The Relationship between Occupational Exposure to Lead and Hearing Loss in a Cross-Sectional Survey of Iranian Workers

Masoumeh Ghiasvand, Saber Mohammadi, Brett Roth, Mostafa Ranjbar

Research output: Contribution to journalArticlepeer-review

13 Scopus citations


Objectives: Ototoxic effect of exposure to lead has been reported by many researchers. This study was undertaken with a view to investigate the relationship between blood lead level (BLL) and hearing loss in workers in a lead-acid battery manufacturing plant in Tehran, Iran. Methods: In a cross-sectional study, 609 male workers were recruited from different locations in the factory. Association between BLL and hearing loss in different frequencies were measured. Relationships were analyzed by logistic regressions. Statistical significance was defined as p-value <0.05. Results: Six hundred nine male workers with mean age 40 ± 7 years and mean noise exposure level of 80 (75–85) dB were evaluated. BLLs were categorized into four quartiles, and hearing loss in each quartile was compared to the first one. In our regression models, BLL was associated significantly with high frequency hearing loss, adjusted odds ratios for the comparison of the fourth, third, and second quartiles to the first one are respectively: 3.98 (95% CI: 1.63–9.71, p < 0.00), 3.05 (95% CI: 1.28–7.26, p < 0.01), and 2.89 (95% CI: 1.11–7.51, p < 0.03). Conclusion: This study showed a dose–response relationship between BLL and hearing loss, after adjusting for potential confounders (age, body mass index, work duration, smoking, and occupational noise exposure) in logistic regressions. It is concluded that periodic hearing assessment by pure tone audiometry in workers exposed to lead should be recommended. However, additional studies are required to clarify the mechanisms of lead ototoxicity.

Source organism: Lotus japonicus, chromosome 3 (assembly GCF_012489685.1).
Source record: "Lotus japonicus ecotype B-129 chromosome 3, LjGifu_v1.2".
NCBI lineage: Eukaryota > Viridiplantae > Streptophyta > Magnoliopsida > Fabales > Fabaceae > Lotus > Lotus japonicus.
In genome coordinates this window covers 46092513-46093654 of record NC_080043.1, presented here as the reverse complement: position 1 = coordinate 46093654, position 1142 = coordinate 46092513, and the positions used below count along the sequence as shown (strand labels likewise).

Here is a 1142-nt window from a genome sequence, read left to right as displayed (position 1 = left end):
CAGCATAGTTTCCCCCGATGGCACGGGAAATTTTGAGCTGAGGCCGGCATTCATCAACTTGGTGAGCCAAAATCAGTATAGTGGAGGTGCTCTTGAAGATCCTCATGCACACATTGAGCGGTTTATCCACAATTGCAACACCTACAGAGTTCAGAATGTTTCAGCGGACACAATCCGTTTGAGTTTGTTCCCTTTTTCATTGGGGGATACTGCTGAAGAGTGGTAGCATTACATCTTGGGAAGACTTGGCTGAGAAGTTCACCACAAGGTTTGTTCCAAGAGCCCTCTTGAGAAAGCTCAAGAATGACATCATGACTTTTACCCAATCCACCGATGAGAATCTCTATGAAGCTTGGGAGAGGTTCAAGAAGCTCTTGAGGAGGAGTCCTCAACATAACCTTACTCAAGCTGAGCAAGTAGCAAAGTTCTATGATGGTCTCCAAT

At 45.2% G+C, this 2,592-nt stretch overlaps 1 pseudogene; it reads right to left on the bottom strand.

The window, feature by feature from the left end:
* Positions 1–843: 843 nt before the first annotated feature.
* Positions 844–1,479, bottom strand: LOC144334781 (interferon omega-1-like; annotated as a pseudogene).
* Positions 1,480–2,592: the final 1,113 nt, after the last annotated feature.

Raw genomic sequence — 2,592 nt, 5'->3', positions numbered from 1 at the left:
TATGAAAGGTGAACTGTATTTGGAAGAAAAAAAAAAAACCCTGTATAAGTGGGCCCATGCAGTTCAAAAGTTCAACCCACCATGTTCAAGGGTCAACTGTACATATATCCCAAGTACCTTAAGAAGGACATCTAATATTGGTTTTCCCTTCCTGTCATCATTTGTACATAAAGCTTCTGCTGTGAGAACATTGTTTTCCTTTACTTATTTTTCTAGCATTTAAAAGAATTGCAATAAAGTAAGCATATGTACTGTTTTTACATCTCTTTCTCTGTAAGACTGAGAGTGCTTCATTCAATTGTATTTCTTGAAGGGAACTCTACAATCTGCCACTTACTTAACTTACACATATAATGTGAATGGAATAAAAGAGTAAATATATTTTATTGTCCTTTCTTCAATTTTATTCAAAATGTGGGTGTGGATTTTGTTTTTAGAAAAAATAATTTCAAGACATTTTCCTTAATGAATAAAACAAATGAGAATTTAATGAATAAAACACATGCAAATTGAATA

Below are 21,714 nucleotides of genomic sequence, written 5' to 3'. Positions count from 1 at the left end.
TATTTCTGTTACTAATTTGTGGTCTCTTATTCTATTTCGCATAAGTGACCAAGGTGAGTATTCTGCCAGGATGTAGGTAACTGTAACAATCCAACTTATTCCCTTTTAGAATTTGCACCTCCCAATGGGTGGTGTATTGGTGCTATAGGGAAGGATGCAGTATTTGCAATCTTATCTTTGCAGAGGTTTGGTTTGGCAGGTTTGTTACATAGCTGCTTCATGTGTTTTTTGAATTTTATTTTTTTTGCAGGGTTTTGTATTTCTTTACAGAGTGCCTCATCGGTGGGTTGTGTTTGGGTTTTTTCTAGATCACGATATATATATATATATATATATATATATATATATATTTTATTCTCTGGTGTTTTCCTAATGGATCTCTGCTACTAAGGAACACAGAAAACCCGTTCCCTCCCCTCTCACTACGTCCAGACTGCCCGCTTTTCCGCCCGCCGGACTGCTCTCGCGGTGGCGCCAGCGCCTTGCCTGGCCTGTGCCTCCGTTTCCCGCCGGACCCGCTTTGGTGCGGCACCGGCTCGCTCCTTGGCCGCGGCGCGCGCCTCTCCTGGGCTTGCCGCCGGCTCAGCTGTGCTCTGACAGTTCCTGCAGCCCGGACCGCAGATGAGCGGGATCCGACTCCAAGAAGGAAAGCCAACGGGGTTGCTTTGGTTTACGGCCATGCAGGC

Original languageEnglish (US)
Article number19
JournalFrontiers in Public Health
StatePublished - Feb 16 2016


  • blood lead level
  • hearing loss
  • lead ototoxicity
  • pure tone audiometry

ASJC Scopus subject areas

  • Public Health, Environmental and Occupational Health


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